Ecuador plans legal challenge on foreign investment, oil
AFPQUITO -- Ecuador's president on Saturday said he planned to challenge several bilateral investment treaties after the South American country was ordered to pay billions of dollars in damages by overseas courts.
March 11, 2013, 12:10 am TWN
“We are going to take on these treaties as soon as we have the majority in the legislature” President Rafael Correa said referring to the session set to start May 14. His supporters won an overwhelming majority in a Feb. 18 vote.
He was alluding to two of 23 treaties that Ecuador has signed since 1993. They have allowed U.S. oil firms to sue Ecuador in foreign courts.
Such lawsuits against Ecuador “could plunge the country into bankruptcy,” warned the leftist Correa, an economist by training.
In October 2012, the International Center for Settlement of Investment Disputes (ICSID), which is a branch of the World Bank, released a ruling declaring Quito must pay US$1.77 billion plus interest to Occidental Petroleum as compensation for canceling a contract with the company. Including taxes, the amount is now over US$2 billion, Correa has said.
In May 2006, Occidental Petroleum, or Oxy, sued Ecuador for US$3.37 billion at the ICSID a day after the country announced the cancelation of a contract under which the company could extract 100,000 barrels of oil per day from the South American nation's Amazon basin region.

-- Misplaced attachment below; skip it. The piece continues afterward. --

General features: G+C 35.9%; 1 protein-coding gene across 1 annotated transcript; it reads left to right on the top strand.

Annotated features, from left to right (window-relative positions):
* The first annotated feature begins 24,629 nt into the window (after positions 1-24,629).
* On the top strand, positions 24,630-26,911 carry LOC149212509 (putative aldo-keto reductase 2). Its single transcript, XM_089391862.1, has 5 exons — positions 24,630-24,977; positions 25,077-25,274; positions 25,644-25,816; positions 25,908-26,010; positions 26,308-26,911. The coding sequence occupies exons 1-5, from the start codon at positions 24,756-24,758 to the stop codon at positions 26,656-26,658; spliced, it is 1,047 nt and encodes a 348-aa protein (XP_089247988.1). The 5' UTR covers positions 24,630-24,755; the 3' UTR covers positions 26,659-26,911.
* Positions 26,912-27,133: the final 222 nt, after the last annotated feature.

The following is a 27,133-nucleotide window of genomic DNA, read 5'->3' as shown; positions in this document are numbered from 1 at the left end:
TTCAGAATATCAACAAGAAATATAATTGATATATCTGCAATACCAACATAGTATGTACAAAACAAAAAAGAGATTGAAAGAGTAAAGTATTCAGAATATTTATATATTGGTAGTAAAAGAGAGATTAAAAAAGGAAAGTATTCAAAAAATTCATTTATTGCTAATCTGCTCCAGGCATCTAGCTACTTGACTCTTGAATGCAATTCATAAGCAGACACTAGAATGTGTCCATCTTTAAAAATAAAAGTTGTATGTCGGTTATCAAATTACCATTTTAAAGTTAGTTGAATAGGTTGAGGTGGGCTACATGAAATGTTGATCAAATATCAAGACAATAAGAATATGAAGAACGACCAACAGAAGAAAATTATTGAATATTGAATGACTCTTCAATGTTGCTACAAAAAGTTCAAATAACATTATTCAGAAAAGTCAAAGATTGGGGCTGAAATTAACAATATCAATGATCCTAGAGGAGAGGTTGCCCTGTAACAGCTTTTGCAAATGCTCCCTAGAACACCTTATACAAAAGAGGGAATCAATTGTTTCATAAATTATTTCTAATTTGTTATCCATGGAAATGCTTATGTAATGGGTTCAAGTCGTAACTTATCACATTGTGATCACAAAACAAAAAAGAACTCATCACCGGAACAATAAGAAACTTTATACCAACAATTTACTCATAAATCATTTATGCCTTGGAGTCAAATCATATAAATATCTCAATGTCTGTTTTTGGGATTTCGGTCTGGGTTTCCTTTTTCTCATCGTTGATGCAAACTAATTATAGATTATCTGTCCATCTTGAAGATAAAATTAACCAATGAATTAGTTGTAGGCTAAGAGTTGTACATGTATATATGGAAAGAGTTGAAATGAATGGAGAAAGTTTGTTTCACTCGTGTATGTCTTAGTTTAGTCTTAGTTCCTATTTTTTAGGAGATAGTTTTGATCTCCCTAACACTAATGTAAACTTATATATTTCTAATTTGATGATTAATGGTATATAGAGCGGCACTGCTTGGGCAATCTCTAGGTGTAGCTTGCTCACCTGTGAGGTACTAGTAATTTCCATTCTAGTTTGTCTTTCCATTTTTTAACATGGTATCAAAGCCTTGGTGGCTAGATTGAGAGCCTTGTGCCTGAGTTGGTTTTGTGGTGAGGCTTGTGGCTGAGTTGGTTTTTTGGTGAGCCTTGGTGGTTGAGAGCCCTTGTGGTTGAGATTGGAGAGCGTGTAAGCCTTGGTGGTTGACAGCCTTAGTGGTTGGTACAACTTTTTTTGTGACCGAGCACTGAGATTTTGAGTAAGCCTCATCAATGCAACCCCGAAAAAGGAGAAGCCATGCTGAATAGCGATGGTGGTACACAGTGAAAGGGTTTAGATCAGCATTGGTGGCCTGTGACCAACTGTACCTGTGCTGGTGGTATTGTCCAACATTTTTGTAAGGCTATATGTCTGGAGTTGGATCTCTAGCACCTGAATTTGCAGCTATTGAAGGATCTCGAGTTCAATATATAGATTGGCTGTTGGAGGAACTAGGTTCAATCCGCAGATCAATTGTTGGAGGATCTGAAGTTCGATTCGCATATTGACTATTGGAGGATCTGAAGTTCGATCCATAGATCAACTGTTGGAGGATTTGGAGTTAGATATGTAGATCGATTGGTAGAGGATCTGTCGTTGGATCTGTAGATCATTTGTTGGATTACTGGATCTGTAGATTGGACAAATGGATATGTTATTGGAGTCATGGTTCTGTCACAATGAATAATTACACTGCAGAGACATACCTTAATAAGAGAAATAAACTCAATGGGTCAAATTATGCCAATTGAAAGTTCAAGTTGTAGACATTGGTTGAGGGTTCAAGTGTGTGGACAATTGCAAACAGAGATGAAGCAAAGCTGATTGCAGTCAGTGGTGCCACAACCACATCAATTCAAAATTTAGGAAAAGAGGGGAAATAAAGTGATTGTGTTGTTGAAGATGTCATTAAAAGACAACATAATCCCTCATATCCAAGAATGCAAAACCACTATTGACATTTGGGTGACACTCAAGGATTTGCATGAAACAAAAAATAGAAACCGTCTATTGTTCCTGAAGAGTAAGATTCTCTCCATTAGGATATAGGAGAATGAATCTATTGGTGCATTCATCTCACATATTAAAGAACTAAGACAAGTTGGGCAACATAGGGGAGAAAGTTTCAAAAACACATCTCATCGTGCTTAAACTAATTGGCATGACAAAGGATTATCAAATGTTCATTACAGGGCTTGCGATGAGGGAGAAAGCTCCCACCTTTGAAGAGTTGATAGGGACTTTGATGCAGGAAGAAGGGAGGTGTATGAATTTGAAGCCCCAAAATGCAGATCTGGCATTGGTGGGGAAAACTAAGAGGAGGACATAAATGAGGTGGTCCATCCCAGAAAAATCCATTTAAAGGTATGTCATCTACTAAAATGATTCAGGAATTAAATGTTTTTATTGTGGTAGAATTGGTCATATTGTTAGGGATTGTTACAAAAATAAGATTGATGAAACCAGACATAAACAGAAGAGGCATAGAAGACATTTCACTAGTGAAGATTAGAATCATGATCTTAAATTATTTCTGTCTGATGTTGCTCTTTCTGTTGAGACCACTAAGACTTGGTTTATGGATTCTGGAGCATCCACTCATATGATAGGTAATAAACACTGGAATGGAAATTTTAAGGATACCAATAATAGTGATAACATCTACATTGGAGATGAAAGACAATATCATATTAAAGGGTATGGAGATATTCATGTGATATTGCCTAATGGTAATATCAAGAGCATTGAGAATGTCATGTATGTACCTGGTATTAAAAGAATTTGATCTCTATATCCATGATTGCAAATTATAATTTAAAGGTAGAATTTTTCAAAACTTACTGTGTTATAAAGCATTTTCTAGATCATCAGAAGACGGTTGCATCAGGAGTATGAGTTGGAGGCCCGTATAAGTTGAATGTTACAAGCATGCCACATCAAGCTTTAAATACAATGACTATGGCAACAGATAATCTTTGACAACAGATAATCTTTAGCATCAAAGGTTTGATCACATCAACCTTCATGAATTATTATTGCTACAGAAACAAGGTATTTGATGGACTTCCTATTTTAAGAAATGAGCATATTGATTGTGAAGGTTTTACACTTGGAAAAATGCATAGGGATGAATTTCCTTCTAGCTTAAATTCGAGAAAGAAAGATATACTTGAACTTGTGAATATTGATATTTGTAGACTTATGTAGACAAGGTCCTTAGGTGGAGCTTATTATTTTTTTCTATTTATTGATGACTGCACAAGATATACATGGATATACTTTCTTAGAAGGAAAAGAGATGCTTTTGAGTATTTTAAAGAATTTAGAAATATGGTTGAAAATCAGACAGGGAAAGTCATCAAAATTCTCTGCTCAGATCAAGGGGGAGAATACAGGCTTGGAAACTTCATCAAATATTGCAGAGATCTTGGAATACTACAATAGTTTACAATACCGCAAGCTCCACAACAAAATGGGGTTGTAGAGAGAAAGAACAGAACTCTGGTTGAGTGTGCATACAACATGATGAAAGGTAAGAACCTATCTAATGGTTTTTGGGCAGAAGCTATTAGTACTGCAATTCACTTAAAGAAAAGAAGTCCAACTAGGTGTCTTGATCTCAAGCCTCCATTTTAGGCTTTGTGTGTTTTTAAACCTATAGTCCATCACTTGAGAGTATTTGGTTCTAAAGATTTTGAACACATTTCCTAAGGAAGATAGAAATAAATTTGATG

In 2011, a court in Ecuador ordered Chevron to pay US$19 billion for years of what indigenous groups and local farmers say was unchecked pollution in the Amazon by Texaco Petroleum, which Chevron acquired in 2001.
Chevron has appealed the decision, accusing the judge who ruled on the case of fraud and breach of trust.
Then in January 2013 an Argentine appeals court upheld a move by Buenos Aires to freeze US$19 billion in Chevron assets at the request of Ecuador.
The U.S. Supreme Court in October declined a request from Chevron to intervene in the case and refused to block the massive fine sought by Ecuador.
Texaco polluted large areas of Ecuador's Amazon jungle when it operated in the region from 1964 to 1990, a decade before being acquired by Chevron, according to indigenous groups and local farmers.